I don’t like Sarah Palin. I come from small towns and I recognize her as the kind of person whose radar you’d just want to stay off of. That being said, it seems like there’s this effort to… I don’t know… we need a word for this… but cause a kind of wave of sentiment against her that makes whatever happens to her okay. Do you know what I mean?
And I kind of get the impetus behind it, even, like if we make it okay to say and do every terrible thing we can get away with, maybe folks who we know have actual dirt on the Palins will come forward and spill it!
But I don’t like it.
Anyway, so Gawker posted pages from Palin’s book and Palin tweeted something like “Isn’t that illegal?” and everyone laughed. I even saw one tweet that was retweeted that said this was why she should never be allowed to be president, as if she’s just so stupid that she doesn’t realize posting pages of one’s book without permission on a website is okay.
But it is illegal.
She’s not wrong.
See, this is the thing I think people don’t get about Palin–yes, she’s pseudo-folksy in an annoying way that is obviously an affectation, yes, she is completely uninterested in the world in ways I find appalling, and yes, the idea of her being president scares the shit out of me.
But she is NOT stupid. And there are a lot of people who have mistaken her incuriousity for stupidity.
And there are a lot of people who think that, because we don’t like her, whatever we try to do to her is okay.
But just taking pages out of her book and posting them on your website, as Gawker has done? I have no idea how they thought this was going to pass some fair-use smell test. They were using the passages for commercial purposes–to draw eyes to their site and thus their ads. They had plucked out what they thought would be juicy parts of interest to people who now won’t bother to buy the book–thus hurting the potential market. They didn’t provide any real comment on the page after page they posted, so it doesn’t constitute “illustration or clarification of the author’s observations” and they didn’t summarize “an address or article, with brief quotations, in a news report.”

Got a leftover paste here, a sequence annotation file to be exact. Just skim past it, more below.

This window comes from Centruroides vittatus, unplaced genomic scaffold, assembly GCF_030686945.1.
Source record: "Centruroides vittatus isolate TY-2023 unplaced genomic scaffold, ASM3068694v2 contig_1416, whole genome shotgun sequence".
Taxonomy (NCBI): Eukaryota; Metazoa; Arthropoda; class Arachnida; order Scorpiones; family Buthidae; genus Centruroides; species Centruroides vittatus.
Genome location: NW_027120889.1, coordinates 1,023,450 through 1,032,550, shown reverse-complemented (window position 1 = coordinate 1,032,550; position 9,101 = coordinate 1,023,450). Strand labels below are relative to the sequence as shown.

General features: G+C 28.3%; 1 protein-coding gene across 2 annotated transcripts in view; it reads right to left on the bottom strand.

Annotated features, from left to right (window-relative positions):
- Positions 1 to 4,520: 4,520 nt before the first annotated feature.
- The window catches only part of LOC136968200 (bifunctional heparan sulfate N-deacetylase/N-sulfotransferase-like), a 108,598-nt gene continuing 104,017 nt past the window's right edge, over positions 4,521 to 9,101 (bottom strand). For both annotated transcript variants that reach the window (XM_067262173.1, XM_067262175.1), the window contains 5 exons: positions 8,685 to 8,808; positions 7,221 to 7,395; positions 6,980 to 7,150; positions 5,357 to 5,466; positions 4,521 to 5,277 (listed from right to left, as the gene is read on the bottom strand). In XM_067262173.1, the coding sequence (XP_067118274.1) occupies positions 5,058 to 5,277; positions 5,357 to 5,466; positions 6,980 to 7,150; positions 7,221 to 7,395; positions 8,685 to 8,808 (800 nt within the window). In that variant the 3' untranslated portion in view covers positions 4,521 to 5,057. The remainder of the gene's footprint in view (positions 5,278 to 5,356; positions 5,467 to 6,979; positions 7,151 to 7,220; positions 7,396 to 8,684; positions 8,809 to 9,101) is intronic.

I’m not a copyright attorney, but I play “How can we do what we need to do without infringing on others’ copyrights?” at work all the time and I swim in the “non-commercial” end of the pool, where we take a little firmer stand on fair use than other parts of the publishing world and this seems ludicrous to me.
I can’t imagine how it seemed even remotely plausible to someone in a commercial venture.
And even if they thought they could pull a fast one on poor old “stupid” Sarah Palin, I have no idea how they thought they were going not have to face HarperCollins in the court room.